RD36 - Report of the 2020 Virginia Medical Cannabis Work Group – December 15, 2020

Executive Summary:

Virginia initially established a medical cannabis program to provide additional treatment options for patients with intractable epilepsy in the Commonwealth. The program has been expanding since 2015, with significant changes occurring in the 2020 Regular Session of the General Assembly. Virginia law allows for five pharmaceutical processors, one in each health service area established by the Department of Health, with up to 30 dispensing sites to dispense medical cannabis products. Patients can legally obtain a broad range of cannabis oil products that may contain up to 10mg of tetrahydrocannabinol (THC) per dose, with dose not defined by the Code of Virginia. While most states have a list of qualifying conditions, practitioners in Virginia can recommend medical cannabis for a patient based on a diagnosed condition or disease. Currently, four pharmaceutical processors are permitted to cultivate and process cannabis, with three of those four open for dispensing cannabis oil to registered patients. Cannabis dispensing facilities, which will not cultivate or process any cannabis, are expected to become operational in 2021. For a full summary of the program’s structure and history, see Appendix I.

The Virginia Medical Cannabis Work Group was established by HB 347, or Chapter 711 of the 2020 Acts of Assembly. The legislation charged the Secretary of Health and Human Resources to:

“…convene a work group to review the Commonwealth's medical cannabis program and issues of critical importance to the medical cannabis industry and patients, including expansion of the medical cannabis program and the medical use of cannabis flowers. Work group members shall include the Secretary of Health and Human Resources, the Director of the Department of Health Professions, the executive director of the Board of Pharmacy, one member of the House of Delegates, one member of the Senate, three representatives of the medical cannabis industry who are currently licensed as pharmaceutical processors by the Board of Pharmacy, one person with expertise in issues of importance to patients who use medical cannabis for treatment or alleviation of the symptoms of a diagnosed condition or disease, and one member who is a physician who is currently registered with Board of Pharmacy to issue written certifications for use of cannabidiol oil and THC-A oil."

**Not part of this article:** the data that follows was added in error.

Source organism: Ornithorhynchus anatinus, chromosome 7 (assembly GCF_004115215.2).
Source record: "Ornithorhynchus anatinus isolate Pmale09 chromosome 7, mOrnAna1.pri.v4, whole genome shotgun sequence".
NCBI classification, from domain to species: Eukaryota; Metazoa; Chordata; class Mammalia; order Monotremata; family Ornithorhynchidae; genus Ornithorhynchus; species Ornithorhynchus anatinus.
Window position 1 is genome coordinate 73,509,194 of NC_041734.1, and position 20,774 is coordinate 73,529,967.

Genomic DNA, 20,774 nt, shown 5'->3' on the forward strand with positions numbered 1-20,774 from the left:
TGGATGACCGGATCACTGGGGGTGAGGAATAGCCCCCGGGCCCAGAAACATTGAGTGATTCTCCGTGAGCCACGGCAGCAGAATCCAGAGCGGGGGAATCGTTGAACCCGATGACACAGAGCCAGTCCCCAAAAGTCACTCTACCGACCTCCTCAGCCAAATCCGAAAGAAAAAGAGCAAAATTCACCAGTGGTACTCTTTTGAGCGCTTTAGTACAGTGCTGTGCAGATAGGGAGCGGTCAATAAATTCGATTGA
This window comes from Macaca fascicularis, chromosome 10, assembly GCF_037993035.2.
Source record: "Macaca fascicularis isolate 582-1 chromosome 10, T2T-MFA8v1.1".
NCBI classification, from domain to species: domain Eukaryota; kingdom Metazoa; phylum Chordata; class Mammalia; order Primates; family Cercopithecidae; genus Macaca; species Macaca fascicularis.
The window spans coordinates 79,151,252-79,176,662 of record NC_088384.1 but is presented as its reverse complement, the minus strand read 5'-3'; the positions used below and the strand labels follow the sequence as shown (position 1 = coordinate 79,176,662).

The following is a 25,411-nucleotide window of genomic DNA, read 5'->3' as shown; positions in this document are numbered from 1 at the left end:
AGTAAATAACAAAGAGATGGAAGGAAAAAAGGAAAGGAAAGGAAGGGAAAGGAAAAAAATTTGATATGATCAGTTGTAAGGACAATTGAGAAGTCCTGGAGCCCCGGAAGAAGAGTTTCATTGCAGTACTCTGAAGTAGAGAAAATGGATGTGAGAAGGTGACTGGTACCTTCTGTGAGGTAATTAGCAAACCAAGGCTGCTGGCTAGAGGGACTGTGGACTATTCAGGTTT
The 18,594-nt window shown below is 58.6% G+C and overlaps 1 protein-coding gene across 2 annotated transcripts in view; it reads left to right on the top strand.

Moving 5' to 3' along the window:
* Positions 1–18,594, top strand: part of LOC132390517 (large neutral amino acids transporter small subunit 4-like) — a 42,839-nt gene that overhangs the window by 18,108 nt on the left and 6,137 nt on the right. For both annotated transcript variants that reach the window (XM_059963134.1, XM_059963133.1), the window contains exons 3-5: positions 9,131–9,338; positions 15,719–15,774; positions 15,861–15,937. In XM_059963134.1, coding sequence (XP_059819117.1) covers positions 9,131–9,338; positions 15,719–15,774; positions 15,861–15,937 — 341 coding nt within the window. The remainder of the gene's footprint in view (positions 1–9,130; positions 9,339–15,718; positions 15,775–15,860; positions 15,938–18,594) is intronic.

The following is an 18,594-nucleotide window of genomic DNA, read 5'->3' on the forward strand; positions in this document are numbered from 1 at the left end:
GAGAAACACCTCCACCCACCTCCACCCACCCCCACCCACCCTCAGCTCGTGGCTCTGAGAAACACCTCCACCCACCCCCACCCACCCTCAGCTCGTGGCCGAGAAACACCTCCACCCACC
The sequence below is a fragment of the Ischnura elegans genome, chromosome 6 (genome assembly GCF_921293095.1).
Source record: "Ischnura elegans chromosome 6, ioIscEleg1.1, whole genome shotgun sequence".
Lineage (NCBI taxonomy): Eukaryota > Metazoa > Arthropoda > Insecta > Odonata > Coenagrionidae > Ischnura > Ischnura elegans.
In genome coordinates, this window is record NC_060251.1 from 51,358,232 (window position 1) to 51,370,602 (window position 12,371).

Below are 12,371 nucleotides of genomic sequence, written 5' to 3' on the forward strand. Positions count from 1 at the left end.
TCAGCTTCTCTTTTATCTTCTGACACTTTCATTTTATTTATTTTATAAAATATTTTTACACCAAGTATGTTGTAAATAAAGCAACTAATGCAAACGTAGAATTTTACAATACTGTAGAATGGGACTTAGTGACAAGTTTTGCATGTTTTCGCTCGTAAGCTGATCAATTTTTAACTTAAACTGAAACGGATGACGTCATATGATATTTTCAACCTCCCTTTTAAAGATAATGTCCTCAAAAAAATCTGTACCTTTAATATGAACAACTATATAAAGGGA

In alignment with the statutory requirements, the work group was comprised of medical cannabis industry representatives, patient experts and advocates, physicians registered to recommend medical cannabis, and representatives from the Virginia House of Delegates, Senate, Department of Health Professions, Board of Pharmacy, and Secretary of Health and Human Resources:

• Dr. Daniel Carey, Secretary of Health and Human Resources
• Catherine “Catie" Finley, Assistant Secretary of Health and Human Resources
• Dr. David Brown, Director of Health Professions
• Caroline Juran, Executive Director of the Board of Pharmacy
• Delegate Glenn Davis, Member of the House of Delegates
• Senator David Marsden, Member of the Senate
• Ngiste Abebe, Director of Public Policy, Columbia Care
• Dr. Sam Caughron, Charlottesville Wellness Center Family Practice, designated by the Medical Society of Virginia (MSV)
• Jack Page, Chief Operating Officer, Dharma Pharmaceuticals
• Sara Payne, Senior Corporate Counsel Jushi, parent company, Dalitso, dba Beyond/Hello
• Jenn Michelle Pedini, Executive Director of Virginia NORML
• Lisa and Hayley Smith, patient representatives
• Joy Strand, Vice President, Green Leaf of Virginia
• Dr. Preston Grice, University of Virginia (note that Dr. Grice only attended the first meeting and then submitted a statement and narrated powerpoint presentation)

The work plan and discussion topics were established by consensus under the leadership of the Office of the Secretary of Health and Human Resources. The work group met five times between August and November, 2020. All meetings were open to the public and were held virtually via WebEx due to the COVID-19 public health emergency. For a full summary of the work group’s charge, membership, and work plan, see Appendix III.

The most significant program change the workgroup considered was introducing the medical use of flower, or botanical products, into Virginia’s medical cannabis program. Currently, Virginia only allows processed products such as oils and concentrates. The work group also discussed a number of policy changes that would likely increase access to medical cannabis. A couple realities became clear through workgroup discussions. First, medical cannabis patients often face significant costs in obtaining their medication, in part because insurance does not cover the products. Additional issues related to patient cost are discussed throughout the report. Second, some patients face barriers to obtaining medication ranging from logistical hurdles to stigma and lack of provider education.

Virginia should continue to explore ways to increase access for patients for whom medical cannabis treatment is beneficial. Virginia should look to remove unnecessary, onerous requirements, while encouraging safe use by patients. Similar to other regulated medical drugs, medical cannabis has both therapeutic benefits and a potential for abuse. Unlike other medications, medical cannabis remains illegal at the federal level. In addition to the legal implications, its federal status has implications for the amount of high-quality research on its positive and negative effects. The report below begins with an overview of cannabis health effects and research. It then summarizes work group discussions on several issues and details potential policy changes.